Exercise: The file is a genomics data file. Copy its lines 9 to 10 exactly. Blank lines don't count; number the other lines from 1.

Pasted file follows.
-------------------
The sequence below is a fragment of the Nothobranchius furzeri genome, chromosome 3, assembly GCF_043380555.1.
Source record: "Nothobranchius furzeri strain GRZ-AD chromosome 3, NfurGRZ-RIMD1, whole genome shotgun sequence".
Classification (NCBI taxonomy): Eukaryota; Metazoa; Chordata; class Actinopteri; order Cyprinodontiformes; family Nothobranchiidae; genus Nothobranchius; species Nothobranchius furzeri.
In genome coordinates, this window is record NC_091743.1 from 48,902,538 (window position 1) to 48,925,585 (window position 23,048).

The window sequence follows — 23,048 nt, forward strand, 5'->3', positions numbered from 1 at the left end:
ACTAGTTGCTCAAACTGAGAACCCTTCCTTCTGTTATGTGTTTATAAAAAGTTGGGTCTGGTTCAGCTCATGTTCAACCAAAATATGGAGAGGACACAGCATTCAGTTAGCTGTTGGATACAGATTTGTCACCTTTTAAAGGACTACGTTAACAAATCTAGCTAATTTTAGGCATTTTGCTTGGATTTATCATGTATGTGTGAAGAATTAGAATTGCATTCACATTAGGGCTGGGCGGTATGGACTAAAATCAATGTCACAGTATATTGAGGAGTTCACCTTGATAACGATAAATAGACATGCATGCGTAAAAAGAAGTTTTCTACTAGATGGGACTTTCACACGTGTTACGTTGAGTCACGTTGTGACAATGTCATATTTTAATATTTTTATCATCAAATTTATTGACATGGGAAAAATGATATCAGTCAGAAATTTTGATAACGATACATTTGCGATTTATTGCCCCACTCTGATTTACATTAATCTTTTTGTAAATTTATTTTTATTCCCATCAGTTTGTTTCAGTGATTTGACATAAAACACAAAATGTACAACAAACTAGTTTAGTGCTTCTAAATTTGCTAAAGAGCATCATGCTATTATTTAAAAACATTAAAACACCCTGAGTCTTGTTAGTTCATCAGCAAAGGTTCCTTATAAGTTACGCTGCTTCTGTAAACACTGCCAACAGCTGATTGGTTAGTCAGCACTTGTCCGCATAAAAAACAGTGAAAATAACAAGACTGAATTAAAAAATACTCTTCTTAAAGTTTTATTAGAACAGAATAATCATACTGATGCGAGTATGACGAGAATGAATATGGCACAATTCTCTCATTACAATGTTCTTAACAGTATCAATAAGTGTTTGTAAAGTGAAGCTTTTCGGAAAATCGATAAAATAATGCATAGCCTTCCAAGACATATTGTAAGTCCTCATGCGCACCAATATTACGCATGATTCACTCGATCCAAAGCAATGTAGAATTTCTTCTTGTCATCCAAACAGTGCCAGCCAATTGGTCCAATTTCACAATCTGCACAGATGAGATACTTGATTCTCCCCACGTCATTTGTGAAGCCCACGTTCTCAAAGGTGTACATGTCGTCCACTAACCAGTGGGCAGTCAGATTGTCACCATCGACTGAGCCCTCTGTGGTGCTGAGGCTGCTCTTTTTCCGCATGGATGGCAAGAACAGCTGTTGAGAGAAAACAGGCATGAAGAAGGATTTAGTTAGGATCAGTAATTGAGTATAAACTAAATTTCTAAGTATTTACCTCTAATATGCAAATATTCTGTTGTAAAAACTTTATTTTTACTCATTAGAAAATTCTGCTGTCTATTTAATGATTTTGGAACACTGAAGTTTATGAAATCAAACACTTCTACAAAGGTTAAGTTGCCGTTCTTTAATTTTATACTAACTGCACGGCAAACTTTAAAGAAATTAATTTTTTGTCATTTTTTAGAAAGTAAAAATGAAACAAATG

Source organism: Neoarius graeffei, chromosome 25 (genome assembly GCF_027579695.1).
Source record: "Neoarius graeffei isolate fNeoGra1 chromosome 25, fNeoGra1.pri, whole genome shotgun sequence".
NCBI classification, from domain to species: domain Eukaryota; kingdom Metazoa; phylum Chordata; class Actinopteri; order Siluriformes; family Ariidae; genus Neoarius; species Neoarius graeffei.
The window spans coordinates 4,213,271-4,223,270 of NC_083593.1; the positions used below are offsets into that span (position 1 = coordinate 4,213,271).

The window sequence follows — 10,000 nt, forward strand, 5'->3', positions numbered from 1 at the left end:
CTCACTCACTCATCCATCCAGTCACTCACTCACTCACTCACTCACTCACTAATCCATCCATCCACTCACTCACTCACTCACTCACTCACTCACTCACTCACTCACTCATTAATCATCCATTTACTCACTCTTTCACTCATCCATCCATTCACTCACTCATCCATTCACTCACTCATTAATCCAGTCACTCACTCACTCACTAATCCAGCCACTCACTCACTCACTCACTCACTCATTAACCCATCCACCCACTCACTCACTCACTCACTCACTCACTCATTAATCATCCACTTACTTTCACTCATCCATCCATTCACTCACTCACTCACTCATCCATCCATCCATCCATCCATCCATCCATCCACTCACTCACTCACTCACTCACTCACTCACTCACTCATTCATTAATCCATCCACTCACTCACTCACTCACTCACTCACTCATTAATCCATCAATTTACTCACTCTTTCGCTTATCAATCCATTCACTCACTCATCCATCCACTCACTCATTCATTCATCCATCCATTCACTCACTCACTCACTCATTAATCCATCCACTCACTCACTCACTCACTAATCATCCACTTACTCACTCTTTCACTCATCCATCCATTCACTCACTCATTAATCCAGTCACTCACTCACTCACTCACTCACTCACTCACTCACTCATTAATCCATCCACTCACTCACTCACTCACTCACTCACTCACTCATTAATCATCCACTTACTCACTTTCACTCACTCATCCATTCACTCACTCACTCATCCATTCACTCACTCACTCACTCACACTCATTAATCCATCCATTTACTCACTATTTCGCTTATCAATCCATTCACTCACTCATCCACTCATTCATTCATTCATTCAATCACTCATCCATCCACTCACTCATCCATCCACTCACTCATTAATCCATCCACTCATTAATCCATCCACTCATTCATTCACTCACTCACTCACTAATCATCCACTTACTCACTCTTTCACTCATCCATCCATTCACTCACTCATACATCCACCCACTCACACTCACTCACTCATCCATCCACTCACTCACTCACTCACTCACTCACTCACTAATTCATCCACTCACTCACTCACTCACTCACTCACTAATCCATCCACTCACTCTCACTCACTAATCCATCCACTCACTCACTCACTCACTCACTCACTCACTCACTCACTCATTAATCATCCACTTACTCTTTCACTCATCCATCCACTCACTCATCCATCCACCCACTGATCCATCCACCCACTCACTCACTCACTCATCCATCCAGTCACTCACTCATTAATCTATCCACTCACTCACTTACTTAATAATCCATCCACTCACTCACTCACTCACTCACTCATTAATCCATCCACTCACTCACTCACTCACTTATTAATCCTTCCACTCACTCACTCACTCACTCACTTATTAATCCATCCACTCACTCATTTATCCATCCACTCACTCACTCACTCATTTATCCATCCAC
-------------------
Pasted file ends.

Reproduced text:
NCBI classification, from domain to species: domain Eukaryota; kingdom Metazoa; phylum Chordata; class Actinopteri; order Siluriformes; family Ariidae; genus Neoarius; species Neoarius graeffei.
The window spans coordinates 4,213,271-4,223,270 of NC_083593.1; the positions used below are offsets into that span (position 1 = coordinate 4,213,271).